It was a very proud moment standing up there, especially as the Union Jack was there just for me as the only swimmer from Great Britain in the event.

At the end, there was a fireworks display, while many of the children wanted to shake our hands and take photos. It was something I will remember for a long time.

Day 3 - Saturday July 12, 2008

Walking through the town on the Saturday morning, we noticed many "FINA World Cup" posters dotted around the town in lit up display cases. On the poster, all of the swimmers names were printed. It was very surreal being in the middle of a foreign country with your name being plastered all over the town!

Above: The FINA World Cup posters which were in abundance throughout the city centre in Sabac.

At 12.00 Hrs., we had a civic reception with the Mayor of Sebac, who welcomed us all to the city. As Beccy had been Mayor of Bury St Edmunds the previous year, we brought the coat of Arms of Bury St Edmunds on a shield to give to him. He was very pleased with his gift.

Above: The Mayor of Sabac, receives a plaque with the coat of arms of Bury St Edmunds on, from the former Mayor and Deputy Mayor of Bury St Edmunds, Cllrs. Rebecca and Paul Hopfensperger.

Following the civic reception at the Town Hall we all had to have a medical before being allowed to swim. This involved sitting down with a female doctor, taking your shirt off and having your heartbeat and blood pressure checked while everyone else was eating their lunch beside you! As all of the regular World Cup swimmers competed in warm water, they were all very slender, fit very muscly and had not much fat on them.

When I sat down and took my shirt off in front of the Doctor the conversation went something like this (she spoke in a broken Serbian/English accent):-

Doctor: "Mmm? More muscle, less fat."
Me: "Sorry?"
Doctor: "You must have more muscle, less fat."
Me: "Ahh, yes, but-I-am-a-Channel-Swimmer. I-am-training-for-a-swim-from-England-to-France-to-England..." (I said in my best English with a Serbian accent).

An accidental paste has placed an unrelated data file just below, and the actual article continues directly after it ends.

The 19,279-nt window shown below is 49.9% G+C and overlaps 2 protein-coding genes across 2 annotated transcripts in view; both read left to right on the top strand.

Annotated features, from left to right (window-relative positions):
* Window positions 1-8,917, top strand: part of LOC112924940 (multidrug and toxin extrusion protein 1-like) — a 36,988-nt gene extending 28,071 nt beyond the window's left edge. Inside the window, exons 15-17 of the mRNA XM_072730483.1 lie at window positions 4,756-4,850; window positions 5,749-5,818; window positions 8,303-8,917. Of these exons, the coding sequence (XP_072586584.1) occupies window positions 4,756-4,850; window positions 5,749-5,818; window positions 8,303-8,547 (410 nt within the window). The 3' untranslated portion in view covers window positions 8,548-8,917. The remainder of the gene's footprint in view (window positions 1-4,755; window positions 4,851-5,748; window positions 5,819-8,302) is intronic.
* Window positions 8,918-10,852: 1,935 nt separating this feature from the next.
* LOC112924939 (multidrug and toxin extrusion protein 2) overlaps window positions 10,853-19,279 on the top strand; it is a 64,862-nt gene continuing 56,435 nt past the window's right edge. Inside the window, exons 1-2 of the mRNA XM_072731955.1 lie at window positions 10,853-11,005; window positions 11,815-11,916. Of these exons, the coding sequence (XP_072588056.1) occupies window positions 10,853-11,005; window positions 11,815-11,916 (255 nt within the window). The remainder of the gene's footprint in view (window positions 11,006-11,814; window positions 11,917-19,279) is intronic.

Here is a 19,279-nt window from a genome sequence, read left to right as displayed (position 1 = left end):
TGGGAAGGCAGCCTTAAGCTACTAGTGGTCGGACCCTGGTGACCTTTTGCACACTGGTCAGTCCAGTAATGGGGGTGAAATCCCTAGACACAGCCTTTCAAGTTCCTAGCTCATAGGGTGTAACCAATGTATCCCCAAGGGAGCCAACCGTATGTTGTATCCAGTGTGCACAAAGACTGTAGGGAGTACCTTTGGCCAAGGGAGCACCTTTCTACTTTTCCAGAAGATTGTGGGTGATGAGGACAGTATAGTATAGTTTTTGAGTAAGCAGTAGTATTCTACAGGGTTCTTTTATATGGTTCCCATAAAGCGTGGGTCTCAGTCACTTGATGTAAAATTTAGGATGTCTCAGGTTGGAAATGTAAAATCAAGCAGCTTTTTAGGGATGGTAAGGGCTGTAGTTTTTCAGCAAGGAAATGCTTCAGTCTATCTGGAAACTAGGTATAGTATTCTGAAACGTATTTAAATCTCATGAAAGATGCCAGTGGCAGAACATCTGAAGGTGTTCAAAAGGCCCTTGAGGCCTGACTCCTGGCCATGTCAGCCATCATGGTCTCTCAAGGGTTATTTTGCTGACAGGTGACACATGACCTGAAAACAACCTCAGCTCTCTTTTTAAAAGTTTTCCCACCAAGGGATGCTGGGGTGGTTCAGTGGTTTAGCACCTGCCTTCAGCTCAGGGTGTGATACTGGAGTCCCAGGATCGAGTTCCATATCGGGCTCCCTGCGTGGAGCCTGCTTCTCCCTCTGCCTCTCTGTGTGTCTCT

Doctor: "I no care. Must have more muscle, less fat. Deep breath now please". She did the usual with her stethoscope while I sat there thinking to myself for a few moments.
Me: "It's very cold in the channel you know. 15 Degrees, not 27 degrees like here in the river Sava. I must have fat or I won't get across the channel and back.."

She took my blood pressure, said "Very Good" and off I went feeling very fat. We were given the Technical briefing about the swim, and the course etc., was all explained. The swim would start in the town of Jarak and end by the beach in Sabac where I had trained the day before. The course was as follows, and we would visit the start later in the evening.

That night we had a reception in the Mayor of Jarak's offices, then proceeded on to the starting point of the swim.

Above: With Japanese swimmer Yuko Matsuzaki at the starting point of the race.

Above: The view from the bank to the first bend. Some "Green" can be seen clearly floating in the river. We had been told that the military would be clearing as much as possible before the race.

Above: Food, and local entertainment at the restaurant at the starting point of the race.

Day 4 - Sunday July 13, 2008 - Race Day

We set off from our hotel in Sabac, to the starting point of the race we had visited the previous day. It looked entirely different. There was the starting pontoon, lots of people, roped off areas, desks, chairs etc. Everything you would expect at the start of such a major race. The sun was beating down and the air temperature was a scorching 39 degrees centigrade. The water was 27 degrees centigrade. This was going to be a tough race.